Cross-Disciplinary Postgraduate Modules
15/20/30 CATS - (7.5/10/15 ECTS)
30CAT - CORE FOR THE MSC IN URBAN INFORMATICS AND ANALYTICS
CIM, Computer Science and Engineering
Urban science is a rapidly growing field dedicated to use big data to better understand modern cities and the integration of emerging technologies in the urban space.
This module aims at improving the theoretical, methodological as well as the substantive understanding of urban science. This is achieved through the combination of three inter-related components: (1) theoretical foundations of urban science; (2) a methodological approach to the urban space with emphasis to theory and methods in spatial analysis; and (3) practice in urban science, carried out in the form of a student-led group project to solve an urban challenge using real-world scenarios and data. The module is open to students of all disciplines, no specific prior knowledge is required.
PART I: Introduction to Urban Science and Spatial Methods
Week 2 (2hr lecture and 1 hr seminar): Course overview, introduction to urban theory and science
Introduction to current trends in urban science methods, challenges posed by the evolution of modern cities, recent trends in urbanisation. Urban models and urban utopias: garden cities, modernist city design, new urbanism. Importance of spatial methods and geographic information in urban science.
Week 3 (2hr lecture and 1 hr seminar): Urban theory, the new urban science and smart cities
An overview on the development of urban theory and methods. Implications of recent technological developments (e.g. social web, big data analytics, internet of things) to urban planning and management. The emergence of new information sources and methods for understanding urban contexts. Vision and practice of smart cities.
Week 4 (2hr lecture and 1 hr seminar): Introduction to spatial methods and geographic information systems in urban science
Basic concepts on spatial thinking and geographic information systems. Main characteristics and features of geographic information, such as layers, maps, projection, scale, raster and vector data models. Types of geographic information systems and spatial data: vector and raster data.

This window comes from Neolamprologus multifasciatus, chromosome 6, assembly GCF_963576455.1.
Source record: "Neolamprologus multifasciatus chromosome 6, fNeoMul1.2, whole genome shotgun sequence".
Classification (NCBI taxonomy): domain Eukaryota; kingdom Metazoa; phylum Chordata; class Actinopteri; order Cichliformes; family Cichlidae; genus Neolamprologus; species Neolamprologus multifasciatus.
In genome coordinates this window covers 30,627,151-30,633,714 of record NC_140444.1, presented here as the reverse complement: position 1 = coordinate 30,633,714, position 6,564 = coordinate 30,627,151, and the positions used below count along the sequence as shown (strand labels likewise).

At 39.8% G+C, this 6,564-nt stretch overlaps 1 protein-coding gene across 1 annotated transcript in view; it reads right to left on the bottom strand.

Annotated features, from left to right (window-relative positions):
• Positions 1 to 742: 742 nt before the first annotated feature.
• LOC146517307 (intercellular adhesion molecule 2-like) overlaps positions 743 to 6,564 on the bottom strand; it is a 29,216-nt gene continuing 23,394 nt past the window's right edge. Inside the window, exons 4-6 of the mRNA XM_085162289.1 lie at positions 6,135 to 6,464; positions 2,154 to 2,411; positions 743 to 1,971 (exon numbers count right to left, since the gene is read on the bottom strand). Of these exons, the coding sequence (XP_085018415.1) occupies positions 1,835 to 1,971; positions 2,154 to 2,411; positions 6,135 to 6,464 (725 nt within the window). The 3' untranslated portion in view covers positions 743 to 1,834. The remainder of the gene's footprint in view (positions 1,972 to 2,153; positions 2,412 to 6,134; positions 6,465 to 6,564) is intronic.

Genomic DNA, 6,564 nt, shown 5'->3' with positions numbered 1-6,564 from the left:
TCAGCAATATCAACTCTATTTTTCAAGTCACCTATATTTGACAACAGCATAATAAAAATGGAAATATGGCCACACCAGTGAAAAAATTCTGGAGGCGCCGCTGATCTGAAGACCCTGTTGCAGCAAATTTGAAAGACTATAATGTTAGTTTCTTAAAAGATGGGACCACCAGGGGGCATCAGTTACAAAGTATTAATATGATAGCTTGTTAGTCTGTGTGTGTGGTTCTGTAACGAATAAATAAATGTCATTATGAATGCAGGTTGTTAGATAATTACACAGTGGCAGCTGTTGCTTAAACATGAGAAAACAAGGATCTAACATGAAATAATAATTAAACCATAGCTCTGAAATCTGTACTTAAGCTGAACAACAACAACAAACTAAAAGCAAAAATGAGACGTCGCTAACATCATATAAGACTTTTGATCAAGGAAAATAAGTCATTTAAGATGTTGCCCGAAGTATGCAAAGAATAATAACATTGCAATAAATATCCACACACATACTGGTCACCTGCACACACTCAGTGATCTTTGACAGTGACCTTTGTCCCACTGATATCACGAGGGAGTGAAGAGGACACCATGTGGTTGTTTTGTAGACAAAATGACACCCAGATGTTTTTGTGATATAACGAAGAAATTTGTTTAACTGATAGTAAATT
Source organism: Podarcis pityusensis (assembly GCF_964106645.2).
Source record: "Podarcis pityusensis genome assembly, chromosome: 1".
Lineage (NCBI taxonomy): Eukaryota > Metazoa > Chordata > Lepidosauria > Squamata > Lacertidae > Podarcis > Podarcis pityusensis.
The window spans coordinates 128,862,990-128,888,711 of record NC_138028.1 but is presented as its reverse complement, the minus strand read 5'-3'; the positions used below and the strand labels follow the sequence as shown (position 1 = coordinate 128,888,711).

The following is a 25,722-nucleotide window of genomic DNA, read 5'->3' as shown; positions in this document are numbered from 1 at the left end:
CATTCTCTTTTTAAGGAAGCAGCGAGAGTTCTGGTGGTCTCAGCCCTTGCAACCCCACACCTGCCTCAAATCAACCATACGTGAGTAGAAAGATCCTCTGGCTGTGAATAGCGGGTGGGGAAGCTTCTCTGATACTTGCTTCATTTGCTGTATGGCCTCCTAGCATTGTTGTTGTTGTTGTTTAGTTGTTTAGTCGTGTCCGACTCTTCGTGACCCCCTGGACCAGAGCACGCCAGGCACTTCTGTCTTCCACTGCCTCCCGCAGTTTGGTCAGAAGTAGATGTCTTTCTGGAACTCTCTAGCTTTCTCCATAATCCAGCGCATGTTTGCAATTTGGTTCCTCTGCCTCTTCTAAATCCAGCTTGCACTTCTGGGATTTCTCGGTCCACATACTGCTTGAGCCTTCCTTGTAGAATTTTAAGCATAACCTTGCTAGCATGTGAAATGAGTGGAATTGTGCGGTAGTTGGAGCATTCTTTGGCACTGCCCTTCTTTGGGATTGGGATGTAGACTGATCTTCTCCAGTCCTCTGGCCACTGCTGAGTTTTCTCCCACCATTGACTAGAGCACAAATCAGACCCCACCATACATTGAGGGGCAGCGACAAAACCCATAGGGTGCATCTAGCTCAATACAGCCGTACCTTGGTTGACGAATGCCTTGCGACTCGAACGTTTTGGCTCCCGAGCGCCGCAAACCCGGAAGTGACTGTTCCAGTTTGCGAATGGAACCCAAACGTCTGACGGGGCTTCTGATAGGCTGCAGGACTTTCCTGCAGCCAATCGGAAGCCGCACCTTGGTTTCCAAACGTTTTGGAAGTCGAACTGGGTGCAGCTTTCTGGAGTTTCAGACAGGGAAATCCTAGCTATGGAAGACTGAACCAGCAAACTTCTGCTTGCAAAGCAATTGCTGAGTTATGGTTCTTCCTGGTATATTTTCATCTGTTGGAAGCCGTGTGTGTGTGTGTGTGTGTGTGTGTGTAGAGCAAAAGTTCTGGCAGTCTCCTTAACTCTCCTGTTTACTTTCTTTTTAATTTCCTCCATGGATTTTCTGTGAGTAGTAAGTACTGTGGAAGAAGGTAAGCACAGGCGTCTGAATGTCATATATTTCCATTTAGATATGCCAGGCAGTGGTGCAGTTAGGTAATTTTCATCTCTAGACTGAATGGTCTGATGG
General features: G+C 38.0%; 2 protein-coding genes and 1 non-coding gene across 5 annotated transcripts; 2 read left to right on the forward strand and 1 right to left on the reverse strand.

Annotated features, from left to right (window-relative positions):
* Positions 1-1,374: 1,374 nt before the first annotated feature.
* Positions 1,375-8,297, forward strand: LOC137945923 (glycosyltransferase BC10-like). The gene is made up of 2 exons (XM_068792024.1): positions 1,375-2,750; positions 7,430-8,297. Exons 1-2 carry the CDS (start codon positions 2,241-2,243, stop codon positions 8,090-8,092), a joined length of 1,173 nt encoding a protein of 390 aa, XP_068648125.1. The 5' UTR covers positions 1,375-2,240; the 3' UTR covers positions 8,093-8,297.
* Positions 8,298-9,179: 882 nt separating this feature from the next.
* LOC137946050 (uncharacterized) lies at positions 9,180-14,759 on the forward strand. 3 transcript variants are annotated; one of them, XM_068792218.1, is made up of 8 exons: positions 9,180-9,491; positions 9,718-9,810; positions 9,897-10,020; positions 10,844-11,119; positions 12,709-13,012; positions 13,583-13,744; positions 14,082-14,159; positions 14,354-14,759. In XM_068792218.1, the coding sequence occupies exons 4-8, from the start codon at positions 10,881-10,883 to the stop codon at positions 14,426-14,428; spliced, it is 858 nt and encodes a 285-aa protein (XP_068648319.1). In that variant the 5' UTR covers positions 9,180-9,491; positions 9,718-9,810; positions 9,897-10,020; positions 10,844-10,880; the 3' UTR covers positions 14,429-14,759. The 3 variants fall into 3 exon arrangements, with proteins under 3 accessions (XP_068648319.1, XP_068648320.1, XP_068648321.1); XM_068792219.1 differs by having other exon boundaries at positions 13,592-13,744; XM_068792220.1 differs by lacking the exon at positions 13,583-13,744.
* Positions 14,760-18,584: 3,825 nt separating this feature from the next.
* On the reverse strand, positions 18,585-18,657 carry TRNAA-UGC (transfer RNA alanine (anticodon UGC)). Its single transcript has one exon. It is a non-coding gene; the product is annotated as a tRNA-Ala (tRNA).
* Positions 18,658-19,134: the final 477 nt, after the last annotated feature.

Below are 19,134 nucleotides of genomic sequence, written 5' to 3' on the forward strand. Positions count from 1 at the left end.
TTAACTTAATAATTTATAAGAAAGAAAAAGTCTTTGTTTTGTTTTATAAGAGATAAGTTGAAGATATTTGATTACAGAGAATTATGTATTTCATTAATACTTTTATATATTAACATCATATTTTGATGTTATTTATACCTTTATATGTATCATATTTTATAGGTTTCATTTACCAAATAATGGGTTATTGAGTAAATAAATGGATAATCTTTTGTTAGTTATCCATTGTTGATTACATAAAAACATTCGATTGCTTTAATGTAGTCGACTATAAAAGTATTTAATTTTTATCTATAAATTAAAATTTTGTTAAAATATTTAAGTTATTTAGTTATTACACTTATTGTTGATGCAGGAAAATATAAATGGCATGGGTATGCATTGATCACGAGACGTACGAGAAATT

PART II: Spatial Methods in Urban Science
Week 5 (3 hr practical workshop): Visualising the city - geovisualisation and thematic mapping
Principles of cartography, geovisualisation and digital mapping techniques. Methods for exploratory spatial analysis using geovisualisations of geographic information from different sources by means of a practical lab project.
Week 6 (3 hr practical workshop): Analysing the city - spatial data and pattern analysis
Methods for spatial analysis by location and distance, as well as identification of spatial patterns by means of a practical lab project.
Week 7 (3 hr practical workshop): Designing the city - spatial analysis and statistics
Methods for spatial analysis such as cluster detection, density estimation and spatial interpolation, also exploring the use of statistics for inferences and correlations by means of a practical lab project.
PART III: Urban Science in Practice
Weeks 8-9 (3hr project supervision each week): Student-led group projects in the context of urban science, to be supervised by member of CIM.
Week 10 (3 hr seminar): Final group presentations
Arribas-Bel, D., 2014. Accidental, open and everywhere: Emerging data sources for the understanding of cities. Applied Geography, 49, 45–53.
Barnett, J., 2016. City design: Modernist, traditional, green and systems perspectives. Routledge.
Batty, M., 2013. The new science of cities. London, UK: The MIT Press.
Bettencourt, L. & West, G. ,2010. A unified theory of urban living. Nature, 467, 912-913.
Bettencourt, L. et al., 2007. Growth, innovation, scaling, and the pace of life in cities. PNAS. 104(17), 7301-7306.
Burrough, P. A., McDonnell, R. A., & Lloyd, C. D., 2015. Principles of Geographical Information Systems, 3rd edition. Oxford, UK: Oxford University Press.
Campbell, T., 2012. Beyond Smart Cities: How Cities Network, Learn and Innovate. Routledge.
Crang, M. & Graham, S., 2007. SENTIENT CITIES Ambient intelligence and the politics of urban space. Information, Communication & Society, 10(6), pp.789–817
Farías, Ignacio; Bender, Thomas ed., 2010. Urban Assemblages, London, New York: Routledge.
Fischer, M. M., & Getis, A., 2010. Handbook of Applied Spatial Analysis. (M. M. Fischer & A. Getis, Eds.). Berlin, Heidelberg: Springer Berlin Heidelberg.
Fujita, M., Krugman, P. and Venables, A.J. (1999) The Spatial Economy: Cities, Regions, and International Trade. London: MIT Press.